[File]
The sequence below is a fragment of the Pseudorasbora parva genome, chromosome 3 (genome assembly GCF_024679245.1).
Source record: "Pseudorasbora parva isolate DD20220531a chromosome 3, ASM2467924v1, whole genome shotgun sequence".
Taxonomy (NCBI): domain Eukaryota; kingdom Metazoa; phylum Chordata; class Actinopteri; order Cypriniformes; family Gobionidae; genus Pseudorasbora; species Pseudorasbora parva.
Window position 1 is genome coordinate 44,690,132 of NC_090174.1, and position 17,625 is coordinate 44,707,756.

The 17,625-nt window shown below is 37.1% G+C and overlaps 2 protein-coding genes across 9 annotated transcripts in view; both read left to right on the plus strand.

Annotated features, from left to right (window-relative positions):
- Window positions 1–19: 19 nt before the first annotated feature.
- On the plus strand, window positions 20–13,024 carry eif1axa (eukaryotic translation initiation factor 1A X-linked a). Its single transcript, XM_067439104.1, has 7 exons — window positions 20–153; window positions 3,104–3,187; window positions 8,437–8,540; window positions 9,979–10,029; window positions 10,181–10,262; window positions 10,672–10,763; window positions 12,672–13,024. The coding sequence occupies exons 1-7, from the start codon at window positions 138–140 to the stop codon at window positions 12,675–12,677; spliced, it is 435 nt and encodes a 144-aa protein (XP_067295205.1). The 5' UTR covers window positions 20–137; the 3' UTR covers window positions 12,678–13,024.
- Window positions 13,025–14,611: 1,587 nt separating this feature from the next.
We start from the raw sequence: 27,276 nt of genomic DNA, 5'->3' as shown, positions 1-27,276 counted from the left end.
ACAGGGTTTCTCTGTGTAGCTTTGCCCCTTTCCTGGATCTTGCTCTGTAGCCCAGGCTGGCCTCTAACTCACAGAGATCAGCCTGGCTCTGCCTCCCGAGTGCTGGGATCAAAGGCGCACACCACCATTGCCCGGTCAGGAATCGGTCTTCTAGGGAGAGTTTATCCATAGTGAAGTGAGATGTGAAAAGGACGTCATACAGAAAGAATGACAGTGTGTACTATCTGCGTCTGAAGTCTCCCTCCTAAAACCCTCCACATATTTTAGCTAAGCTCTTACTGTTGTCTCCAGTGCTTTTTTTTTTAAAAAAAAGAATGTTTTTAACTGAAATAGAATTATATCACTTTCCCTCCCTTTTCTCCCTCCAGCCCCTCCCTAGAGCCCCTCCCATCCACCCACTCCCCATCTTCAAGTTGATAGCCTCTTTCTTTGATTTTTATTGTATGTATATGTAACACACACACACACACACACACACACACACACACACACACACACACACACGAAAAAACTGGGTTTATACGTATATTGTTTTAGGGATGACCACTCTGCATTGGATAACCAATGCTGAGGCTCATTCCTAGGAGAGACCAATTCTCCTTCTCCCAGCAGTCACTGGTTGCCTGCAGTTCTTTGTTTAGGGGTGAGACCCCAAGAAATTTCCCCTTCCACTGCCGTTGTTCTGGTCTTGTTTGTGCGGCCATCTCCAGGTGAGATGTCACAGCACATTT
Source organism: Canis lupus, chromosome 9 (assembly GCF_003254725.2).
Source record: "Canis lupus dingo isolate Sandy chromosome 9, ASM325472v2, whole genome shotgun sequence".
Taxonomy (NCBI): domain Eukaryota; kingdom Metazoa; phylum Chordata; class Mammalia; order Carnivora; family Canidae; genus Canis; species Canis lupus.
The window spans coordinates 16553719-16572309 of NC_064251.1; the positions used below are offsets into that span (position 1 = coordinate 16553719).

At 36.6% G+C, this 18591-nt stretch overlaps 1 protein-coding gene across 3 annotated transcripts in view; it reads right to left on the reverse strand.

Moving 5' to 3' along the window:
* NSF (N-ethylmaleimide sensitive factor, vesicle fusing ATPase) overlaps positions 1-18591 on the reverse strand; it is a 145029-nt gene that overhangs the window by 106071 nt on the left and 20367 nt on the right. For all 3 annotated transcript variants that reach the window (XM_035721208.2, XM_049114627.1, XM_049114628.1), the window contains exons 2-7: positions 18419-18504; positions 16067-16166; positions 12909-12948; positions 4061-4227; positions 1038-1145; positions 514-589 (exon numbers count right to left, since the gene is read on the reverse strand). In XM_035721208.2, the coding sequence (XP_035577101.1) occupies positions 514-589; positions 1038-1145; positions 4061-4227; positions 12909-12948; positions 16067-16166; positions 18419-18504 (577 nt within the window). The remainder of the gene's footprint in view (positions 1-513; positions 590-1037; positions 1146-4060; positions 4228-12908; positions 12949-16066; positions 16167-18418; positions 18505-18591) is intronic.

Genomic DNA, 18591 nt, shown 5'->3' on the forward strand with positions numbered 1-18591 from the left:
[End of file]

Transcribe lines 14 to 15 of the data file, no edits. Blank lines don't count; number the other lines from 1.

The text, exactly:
Taxonomy (NCBI): domain Eukaryota; kingdom Metazoa; phylum Chordata; class Mammalia; order Carnivora; family Canidae; genus Canis; species Canis lupus.
The window spans coordinates 16553719-16572309 of NC_064251.1; the positions used below are offsets into that span (position 1 = coordinate 16553719).